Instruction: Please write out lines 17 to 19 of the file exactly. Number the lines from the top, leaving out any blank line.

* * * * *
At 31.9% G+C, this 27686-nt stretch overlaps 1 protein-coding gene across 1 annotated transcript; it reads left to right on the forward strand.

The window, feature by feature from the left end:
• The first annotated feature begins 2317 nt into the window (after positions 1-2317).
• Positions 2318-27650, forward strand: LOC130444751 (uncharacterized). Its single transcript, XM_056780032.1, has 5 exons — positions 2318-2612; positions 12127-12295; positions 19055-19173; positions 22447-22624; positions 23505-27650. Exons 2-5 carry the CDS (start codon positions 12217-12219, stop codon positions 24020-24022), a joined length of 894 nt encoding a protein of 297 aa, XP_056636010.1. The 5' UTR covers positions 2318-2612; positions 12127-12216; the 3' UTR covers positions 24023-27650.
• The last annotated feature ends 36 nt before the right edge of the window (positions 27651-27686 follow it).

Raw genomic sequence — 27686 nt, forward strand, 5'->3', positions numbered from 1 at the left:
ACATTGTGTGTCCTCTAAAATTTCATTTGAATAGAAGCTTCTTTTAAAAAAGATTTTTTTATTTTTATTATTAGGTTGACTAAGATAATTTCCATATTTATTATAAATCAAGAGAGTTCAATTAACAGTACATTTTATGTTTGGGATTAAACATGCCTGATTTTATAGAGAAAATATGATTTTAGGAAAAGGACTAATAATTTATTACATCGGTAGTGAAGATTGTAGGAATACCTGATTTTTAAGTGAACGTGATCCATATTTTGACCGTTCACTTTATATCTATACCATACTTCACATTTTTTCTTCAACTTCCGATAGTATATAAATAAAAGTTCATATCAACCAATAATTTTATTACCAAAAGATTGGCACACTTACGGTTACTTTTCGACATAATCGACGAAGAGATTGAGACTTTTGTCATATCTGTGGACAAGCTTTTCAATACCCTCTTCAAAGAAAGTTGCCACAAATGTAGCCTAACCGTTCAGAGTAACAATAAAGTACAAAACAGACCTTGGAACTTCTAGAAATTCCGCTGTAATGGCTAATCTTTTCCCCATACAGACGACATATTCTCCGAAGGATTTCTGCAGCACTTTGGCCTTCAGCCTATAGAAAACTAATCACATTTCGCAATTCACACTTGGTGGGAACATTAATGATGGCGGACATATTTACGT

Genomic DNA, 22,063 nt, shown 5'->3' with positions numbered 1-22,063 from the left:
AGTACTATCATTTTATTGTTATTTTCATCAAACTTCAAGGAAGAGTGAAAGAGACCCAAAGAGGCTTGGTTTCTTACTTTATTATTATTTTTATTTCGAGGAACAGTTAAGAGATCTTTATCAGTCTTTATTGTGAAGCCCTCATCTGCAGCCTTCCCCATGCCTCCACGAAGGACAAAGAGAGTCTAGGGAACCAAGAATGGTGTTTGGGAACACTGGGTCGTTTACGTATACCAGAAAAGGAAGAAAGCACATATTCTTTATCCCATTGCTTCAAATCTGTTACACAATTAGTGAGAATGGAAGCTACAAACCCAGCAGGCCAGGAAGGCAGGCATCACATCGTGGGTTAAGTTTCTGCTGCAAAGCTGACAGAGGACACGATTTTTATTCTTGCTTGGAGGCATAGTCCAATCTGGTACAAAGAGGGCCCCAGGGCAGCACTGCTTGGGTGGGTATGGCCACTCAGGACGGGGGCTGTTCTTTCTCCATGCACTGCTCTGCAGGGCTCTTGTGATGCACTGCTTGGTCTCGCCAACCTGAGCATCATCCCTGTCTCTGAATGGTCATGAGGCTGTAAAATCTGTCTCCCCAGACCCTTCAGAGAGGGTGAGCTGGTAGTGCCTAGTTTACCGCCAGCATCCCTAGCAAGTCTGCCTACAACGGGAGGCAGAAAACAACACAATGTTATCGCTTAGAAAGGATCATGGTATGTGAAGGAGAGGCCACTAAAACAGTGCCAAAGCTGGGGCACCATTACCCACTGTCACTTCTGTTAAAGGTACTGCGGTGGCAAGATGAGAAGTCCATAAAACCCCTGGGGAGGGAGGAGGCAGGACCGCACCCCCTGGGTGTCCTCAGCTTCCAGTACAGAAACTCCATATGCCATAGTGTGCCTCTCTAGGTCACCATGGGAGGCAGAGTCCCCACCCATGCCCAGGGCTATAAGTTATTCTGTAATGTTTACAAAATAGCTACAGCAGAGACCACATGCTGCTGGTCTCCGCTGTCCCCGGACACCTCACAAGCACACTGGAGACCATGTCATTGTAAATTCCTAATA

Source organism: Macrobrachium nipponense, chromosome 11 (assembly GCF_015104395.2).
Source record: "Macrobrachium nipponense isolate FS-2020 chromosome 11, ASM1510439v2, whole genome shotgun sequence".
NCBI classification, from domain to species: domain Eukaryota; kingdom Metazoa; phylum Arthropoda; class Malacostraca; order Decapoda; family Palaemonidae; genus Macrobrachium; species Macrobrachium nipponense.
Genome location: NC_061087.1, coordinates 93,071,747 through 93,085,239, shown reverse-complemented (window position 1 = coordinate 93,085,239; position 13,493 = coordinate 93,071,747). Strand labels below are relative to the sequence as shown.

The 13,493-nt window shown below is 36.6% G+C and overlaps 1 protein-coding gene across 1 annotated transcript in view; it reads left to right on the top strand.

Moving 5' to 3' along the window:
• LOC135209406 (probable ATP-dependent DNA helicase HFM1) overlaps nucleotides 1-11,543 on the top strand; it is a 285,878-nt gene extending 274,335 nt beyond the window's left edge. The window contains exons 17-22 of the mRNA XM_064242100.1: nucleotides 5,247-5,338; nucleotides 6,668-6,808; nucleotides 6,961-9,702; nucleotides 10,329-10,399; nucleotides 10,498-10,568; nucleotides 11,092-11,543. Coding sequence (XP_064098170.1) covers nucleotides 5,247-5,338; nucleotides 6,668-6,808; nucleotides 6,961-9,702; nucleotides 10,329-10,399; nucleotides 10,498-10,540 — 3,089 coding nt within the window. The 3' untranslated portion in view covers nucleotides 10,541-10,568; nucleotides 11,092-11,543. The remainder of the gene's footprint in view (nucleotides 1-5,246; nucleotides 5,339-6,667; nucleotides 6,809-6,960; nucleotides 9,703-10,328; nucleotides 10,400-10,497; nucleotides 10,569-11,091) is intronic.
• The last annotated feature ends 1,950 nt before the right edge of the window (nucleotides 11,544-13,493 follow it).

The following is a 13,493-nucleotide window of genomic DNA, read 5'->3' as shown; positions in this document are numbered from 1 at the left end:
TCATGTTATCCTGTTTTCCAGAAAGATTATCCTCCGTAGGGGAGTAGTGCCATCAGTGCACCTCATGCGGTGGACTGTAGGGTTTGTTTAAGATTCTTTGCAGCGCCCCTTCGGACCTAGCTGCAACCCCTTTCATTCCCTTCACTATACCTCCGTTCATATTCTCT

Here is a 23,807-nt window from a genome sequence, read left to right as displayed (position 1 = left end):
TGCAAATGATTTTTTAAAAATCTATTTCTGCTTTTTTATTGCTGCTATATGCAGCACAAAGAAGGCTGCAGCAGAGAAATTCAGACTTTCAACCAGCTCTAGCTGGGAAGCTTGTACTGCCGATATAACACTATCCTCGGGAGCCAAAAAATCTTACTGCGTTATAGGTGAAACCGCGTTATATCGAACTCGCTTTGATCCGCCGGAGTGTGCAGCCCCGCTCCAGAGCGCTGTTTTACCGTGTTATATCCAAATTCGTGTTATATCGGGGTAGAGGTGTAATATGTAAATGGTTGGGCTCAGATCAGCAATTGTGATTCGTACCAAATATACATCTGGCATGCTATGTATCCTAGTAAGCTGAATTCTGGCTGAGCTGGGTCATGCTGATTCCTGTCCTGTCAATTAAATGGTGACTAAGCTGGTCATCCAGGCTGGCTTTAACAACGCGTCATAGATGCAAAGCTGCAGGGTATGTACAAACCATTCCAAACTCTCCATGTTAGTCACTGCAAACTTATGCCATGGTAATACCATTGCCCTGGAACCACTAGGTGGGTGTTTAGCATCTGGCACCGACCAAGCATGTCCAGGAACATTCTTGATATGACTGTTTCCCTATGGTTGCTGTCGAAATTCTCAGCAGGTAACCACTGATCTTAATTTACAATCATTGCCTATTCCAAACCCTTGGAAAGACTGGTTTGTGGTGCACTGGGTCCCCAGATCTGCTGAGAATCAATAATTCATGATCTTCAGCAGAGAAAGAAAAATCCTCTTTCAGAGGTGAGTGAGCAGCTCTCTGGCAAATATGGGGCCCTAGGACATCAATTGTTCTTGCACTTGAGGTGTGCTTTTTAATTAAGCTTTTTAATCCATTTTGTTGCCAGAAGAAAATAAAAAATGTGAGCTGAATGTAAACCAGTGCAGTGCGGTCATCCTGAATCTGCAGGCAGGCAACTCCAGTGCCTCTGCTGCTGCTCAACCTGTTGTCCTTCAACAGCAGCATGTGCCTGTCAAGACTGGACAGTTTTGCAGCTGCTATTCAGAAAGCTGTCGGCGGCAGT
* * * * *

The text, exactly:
• The last annotated feature ends 1,950 nt before the right edge of the window (nucleotides 11,544-13,493 follow it).

The following is a 13,493-nucleotide window of genomic DNA, read 5'->3' as shown; positions in this document are numbered from 1 at the left end:
TCATGTTATCCTGTTTTCCAGAAAGATTATCCTCCGTAGGGGAGTAGTGCCATCAGTGCACCTCATGCGGTGGACTGTAGGGTTTGTTTAAGATTCTTTGCAGCGCCCCTTCGGACCTAGCTGCAACCCCTTTCATTCCCTTCACTATACCTCCGTTCATATTCTCT